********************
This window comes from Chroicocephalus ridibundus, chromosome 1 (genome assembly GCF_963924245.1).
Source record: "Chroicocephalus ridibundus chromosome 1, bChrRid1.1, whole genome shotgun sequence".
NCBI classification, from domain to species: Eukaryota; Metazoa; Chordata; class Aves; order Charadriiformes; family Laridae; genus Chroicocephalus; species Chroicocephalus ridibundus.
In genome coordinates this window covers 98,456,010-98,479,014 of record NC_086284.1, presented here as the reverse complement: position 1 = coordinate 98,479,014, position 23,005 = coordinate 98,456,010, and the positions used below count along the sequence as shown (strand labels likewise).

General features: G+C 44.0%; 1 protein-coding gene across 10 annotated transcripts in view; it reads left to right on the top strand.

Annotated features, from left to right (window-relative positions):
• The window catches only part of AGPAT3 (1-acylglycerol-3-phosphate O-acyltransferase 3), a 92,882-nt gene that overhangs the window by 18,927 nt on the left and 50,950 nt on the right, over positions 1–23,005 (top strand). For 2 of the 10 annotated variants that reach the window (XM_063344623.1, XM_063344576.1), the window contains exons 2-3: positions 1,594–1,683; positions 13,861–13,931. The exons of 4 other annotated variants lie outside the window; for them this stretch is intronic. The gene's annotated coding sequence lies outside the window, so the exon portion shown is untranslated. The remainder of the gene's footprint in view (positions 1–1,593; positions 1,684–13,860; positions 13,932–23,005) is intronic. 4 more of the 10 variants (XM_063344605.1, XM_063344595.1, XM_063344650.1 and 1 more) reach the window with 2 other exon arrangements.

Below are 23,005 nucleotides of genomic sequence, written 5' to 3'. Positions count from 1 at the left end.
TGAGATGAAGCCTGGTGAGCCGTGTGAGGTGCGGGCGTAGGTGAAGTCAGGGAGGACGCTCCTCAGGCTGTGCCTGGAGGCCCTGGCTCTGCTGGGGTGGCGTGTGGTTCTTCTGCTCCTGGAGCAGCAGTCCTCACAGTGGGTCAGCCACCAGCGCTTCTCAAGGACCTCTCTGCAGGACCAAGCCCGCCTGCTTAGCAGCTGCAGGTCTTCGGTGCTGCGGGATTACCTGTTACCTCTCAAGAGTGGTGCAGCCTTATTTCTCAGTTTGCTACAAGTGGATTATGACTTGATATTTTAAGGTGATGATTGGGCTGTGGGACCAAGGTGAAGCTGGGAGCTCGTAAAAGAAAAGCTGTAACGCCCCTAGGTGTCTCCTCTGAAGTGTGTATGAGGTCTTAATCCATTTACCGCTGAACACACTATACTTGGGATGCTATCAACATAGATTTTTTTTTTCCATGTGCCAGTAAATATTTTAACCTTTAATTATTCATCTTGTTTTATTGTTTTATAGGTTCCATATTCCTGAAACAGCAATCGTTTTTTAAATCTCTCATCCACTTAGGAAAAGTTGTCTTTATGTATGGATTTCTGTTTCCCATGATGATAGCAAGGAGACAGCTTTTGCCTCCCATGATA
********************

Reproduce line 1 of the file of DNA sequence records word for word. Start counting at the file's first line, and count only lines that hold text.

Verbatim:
This window comes from Chroicocephalus ridibundus, chromosome 1 (genome assembly GCF_963924245.1).